Wanting to be famousWhy do we applaud the price of a painting and not the masterpiece itself?
'It’s an honour to be here,' said a neurosurgeon to a talk-show presenter on American television. This seemingly genuine phrase of courtesy made me reflect on today’s values. Being on TV becomes the supreme goal since it is a direct path to fame, which, in turn, leads to validation that we crave so deeply. In such a culture, also a neurosurgeon who operates on brains saving lives on a daily basis finds it an honour to be interviewed by a late-night show host, who talks in an entertaining fashion for a living.
With social media, the channels diversified. The 'likes' are an alternative source of validation that earlier could only come from appearing on television, 'likes' that people literally die for to obtain. Hundreds of people have lost their lives while trying to take the perfect selfie to post it afterwards. Death-by-selfie, as it is recognised, happened when they were posing in dangerous locations or situations: in front of incoming trains, on cliffs, in zoo enclosures and airport runways. The spread of this trend is making governments declare no-selfie zones, or run campaigns to warn about the dangers.
Woody Allen’s movie To Rome with Love is an accurate satire of the phenomenon of 'famous for being famous'. Roberto Benigni plays Leopoldo who became famous out of the blue, without knowing why and how. He suddenly started to be venerated by the media and a growing number of fans, influenced and attracted by the media attention he was receiving. Allen ridicules the logic we tend to follow that whatever showcased on TV must be worth something, until it’s not, when the '15 minutes of fame' is gone, as the media shifts its focus to someone else. Fame itself is not an issue here. The difference is that, unlike before where one was justifiably famous 'for', we are now living in times where fame is detached from any solid merit, and more often than not, comes alone.
A curious case is that of Time magazine and its choice of the Person of the Year 2020—President-elect Joe Biden and Vice-President-designate Kamala Harris. One would think that the honour of becoming Person of the Year is about that, an honour, and shouldn’t be granted in advance but rather afterwards, in recognition of someone’s merit. The duo hadn’t taken office when they were given this title, and hence hadn’t done anything at this point to deserve such recognition.
The fierce race towards fame is thus only a part of this process of changing values. It also brought a dramatic impoverishment of language: All the genres shrank to one—nowadays, everything is a 'show'. Not only the obvious and original one, a reality show, but also a play in a theatre based on a classic drama, documentary, feature movie. As per current standards, political election events, town halls and conventions should aspire to be a good show as well. A candidate may lack vision and an inspiring programme, but the one thing the craving-for-entertainment electorate doesn’t forgive is being bored.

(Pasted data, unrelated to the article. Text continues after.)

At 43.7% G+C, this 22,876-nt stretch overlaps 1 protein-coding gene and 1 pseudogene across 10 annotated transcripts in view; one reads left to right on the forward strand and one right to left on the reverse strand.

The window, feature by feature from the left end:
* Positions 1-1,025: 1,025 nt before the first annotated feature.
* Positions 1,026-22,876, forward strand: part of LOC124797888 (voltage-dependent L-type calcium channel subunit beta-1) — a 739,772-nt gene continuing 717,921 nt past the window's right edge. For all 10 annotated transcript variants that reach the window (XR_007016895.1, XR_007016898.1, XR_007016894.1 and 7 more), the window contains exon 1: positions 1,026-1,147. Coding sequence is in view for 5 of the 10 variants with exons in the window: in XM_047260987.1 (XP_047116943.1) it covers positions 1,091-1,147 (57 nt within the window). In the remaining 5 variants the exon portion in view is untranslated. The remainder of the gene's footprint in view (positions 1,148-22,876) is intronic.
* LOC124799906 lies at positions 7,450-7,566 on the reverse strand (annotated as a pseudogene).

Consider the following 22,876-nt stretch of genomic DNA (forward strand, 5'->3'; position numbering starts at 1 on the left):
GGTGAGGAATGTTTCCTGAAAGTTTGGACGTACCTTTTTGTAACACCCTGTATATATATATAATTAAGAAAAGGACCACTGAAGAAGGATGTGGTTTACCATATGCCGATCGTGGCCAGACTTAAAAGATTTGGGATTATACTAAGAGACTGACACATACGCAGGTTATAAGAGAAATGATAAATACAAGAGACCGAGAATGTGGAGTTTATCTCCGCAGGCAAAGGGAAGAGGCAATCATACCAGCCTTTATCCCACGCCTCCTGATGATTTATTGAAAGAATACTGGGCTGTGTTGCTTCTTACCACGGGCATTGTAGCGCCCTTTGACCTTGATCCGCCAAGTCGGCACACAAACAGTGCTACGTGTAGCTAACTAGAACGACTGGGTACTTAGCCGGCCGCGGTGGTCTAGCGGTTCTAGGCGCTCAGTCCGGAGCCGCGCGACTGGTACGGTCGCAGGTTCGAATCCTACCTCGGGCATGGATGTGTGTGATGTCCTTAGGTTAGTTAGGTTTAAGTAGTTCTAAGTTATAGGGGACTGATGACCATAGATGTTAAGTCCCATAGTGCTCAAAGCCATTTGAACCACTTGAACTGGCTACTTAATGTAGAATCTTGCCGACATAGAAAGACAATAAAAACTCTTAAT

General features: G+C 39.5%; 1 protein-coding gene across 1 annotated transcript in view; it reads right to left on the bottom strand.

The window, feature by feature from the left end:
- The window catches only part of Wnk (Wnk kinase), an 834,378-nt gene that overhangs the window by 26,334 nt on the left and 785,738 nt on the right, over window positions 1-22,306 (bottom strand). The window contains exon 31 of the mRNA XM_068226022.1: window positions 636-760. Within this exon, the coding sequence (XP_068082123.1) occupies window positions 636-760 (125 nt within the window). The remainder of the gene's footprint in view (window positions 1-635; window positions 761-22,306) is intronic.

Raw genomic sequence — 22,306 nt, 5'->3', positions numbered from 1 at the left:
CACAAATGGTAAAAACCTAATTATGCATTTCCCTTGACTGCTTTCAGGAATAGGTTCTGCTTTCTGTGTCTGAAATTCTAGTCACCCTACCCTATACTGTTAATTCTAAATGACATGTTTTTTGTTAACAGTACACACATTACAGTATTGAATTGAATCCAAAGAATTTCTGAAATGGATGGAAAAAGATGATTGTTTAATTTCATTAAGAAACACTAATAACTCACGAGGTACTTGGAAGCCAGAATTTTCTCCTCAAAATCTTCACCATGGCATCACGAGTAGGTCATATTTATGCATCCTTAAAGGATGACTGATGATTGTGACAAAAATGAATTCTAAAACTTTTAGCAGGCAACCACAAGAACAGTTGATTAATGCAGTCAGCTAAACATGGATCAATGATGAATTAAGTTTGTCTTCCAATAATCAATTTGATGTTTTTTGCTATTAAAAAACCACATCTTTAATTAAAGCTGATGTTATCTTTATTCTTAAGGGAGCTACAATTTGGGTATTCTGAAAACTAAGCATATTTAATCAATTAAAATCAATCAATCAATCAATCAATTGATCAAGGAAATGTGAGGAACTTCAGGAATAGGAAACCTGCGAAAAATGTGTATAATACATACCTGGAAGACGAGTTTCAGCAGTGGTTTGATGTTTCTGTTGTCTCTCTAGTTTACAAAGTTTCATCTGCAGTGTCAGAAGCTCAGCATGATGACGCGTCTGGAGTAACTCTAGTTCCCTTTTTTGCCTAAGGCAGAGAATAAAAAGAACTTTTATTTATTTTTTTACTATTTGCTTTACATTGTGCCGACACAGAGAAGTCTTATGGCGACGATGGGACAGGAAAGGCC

American writer and social commentator Fran Lebowitz noticed that at art auctions, people don’t applaud the paintings but the price they are sold for. When the piece of art is revealed to the attendees, the room is silent, she observed. But as soon as the auctioneer’s gavel drops closing the bidding, applause breaks out. It is, therefore, the wealth of the person who purchased it that is applauded, not the painter, sculptor or the masterpiece itself, she concluded. Owning an art collection is not only an investment, but also a symbol of status, important to people for the same reason fame is—validation. The need to matter makes people surrender to the pressure of having what is perceived as a status symbol and pursue it at almost any cost.
As author Manjushree Thapa recalls, 'Television came to Kathmandu in 1985, and the homes of the valley erected antennae on their roofs to show their neighbours that they had a TV set (even when they did not).' Some paid the ultimate price to fit in: In 1998 in Buenos Aires, Argentina, a person talking on the phone was killed by a bus while crossing the street. Many accidents of this kind are being reported nowadays. The difference is that the phone wasn’t real, it was a toy. That particular pedestrian died while pretending to be talking on his mobile phone, an object of social status at that time.
Recently, I spotted an example that goes counter to this trend of a fake, perfect, 'botoxed' life relentlessly promoted on Instagram—a label of one Spanish wine depicting the hands of an elder, wrinkled and fatigued by hard physical work. And whoever I speak to about it is absolutely loving it. Does it mean anything? Maybe that a majority of advertising agencies, caught up in the frenzy to cater to the public who bought into the artificial, idealised life, ignore the needs and taste of a segment of society that professes other values. That’s why such examples are so rare.
There is no final conclusion here to be drawn, though. This is just one voice in an ongoing discussion on the putrefaction of values; a claim that, in all fairness, is made with regard to every single generation. Frankly, the business of arguing about worth seems worthless. People make choices as per their values, just like it happens with taste: What is valuable for some is worthless for others.
A football player is better paid than an intellectual, scientist or doctor. For the same reason, to many people, a book costing $20 seems expensive, but a $100 ticket to a football game does not. The price or salary is determined on the basis of how highly the object or the work is esteemed, which is always a reflection of the dominant values. One can try to educate people about values, but not impose them. Instead, let’s simply acknowledge the trends and engage in conversation about current values, until they get replaced by new ones.